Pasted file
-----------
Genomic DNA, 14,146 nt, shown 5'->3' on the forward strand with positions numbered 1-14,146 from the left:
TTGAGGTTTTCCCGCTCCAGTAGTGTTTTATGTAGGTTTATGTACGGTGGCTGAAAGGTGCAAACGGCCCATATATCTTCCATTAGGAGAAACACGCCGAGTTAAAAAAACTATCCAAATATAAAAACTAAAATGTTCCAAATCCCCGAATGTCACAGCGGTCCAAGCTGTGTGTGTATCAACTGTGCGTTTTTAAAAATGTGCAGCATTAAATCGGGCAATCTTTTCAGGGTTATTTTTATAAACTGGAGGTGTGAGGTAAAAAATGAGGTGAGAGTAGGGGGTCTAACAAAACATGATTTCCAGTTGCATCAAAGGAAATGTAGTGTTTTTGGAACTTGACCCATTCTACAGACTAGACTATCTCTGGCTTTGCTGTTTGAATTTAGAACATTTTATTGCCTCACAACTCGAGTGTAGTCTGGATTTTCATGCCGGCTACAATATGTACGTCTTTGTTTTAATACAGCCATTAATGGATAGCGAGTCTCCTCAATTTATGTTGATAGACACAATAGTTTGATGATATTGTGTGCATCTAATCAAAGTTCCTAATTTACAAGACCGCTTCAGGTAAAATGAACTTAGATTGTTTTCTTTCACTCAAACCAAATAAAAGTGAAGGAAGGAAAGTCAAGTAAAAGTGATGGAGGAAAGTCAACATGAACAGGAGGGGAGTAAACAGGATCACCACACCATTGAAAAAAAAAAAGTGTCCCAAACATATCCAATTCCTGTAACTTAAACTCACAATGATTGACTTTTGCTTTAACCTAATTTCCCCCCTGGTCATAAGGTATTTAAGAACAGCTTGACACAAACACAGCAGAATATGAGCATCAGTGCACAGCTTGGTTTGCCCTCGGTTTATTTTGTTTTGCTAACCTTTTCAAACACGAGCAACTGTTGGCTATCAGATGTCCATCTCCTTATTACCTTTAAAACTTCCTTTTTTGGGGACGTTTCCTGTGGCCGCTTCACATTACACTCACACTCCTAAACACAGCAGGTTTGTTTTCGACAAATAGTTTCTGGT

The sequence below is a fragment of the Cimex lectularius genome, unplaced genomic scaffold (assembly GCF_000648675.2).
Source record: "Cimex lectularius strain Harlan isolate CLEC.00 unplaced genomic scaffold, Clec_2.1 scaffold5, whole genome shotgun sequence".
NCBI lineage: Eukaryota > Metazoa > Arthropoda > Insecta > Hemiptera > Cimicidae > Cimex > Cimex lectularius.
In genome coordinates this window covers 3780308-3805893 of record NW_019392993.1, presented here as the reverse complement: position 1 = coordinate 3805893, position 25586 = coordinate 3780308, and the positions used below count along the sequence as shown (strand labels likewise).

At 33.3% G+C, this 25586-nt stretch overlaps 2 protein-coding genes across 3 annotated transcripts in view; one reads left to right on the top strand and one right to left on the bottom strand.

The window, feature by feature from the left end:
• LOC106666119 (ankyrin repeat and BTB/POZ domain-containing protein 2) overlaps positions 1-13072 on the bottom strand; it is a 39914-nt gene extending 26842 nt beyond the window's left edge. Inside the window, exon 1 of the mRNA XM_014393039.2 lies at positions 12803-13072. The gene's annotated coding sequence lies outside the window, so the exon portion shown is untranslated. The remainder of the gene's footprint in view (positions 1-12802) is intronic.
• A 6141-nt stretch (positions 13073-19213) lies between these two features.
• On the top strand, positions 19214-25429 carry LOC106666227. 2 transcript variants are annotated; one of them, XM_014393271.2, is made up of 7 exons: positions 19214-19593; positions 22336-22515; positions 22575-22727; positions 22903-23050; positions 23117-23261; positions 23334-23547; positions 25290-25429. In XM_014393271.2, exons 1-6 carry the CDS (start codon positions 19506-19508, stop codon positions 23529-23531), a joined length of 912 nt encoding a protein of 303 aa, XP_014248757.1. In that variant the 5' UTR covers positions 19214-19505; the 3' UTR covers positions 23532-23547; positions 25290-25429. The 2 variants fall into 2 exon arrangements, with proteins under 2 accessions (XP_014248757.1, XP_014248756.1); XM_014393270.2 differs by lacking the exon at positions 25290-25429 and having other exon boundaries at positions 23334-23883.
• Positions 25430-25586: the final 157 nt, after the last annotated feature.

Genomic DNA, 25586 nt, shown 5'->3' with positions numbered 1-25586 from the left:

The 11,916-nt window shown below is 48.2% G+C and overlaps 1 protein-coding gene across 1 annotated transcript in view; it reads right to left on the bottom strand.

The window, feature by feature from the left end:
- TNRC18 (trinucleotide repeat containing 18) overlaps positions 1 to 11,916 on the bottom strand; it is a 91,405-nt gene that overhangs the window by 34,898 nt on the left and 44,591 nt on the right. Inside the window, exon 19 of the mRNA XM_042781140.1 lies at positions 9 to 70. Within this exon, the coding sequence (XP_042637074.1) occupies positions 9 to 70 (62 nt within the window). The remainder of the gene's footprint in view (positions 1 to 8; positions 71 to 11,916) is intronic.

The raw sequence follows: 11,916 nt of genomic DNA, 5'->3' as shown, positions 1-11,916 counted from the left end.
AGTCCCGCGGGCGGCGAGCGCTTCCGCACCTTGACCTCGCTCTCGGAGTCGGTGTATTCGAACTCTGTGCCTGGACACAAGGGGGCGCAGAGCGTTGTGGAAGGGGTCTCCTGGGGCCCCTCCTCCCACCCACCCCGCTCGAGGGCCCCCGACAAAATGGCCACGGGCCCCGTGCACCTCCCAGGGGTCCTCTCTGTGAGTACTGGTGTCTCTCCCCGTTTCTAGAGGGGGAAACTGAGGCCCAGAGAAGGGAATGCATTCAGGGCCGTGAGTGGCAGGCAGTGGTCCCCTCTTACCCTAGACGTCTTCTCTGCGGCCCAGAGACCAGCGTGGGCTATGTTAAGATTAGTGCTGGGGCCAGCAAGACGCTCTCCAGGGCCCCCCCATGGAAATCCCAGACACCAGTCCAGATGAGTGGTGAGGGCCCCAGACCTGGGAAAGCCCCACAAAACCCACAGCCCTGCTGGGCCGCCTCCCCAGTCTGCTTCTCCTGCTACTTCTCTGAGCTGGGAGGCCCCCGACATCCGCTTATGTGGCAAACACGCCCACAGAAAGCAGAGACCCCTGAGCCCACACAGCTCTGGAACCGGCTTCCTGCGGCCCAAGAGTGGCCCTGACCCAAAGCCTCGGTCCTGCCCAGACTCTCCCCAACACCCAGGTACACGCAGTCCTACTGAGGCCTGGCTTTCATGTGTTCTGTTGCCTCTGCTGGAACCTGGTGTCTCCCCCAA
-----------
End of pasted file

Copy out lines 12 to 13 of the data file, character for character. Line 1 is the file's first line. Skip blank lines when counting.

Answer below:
• Positions 25430-25586: the final 157 nt, after the last annotated feature.

Genomic DNA, 25586 nt, shown 5'->3' with positions numbered 1-25586 from the left: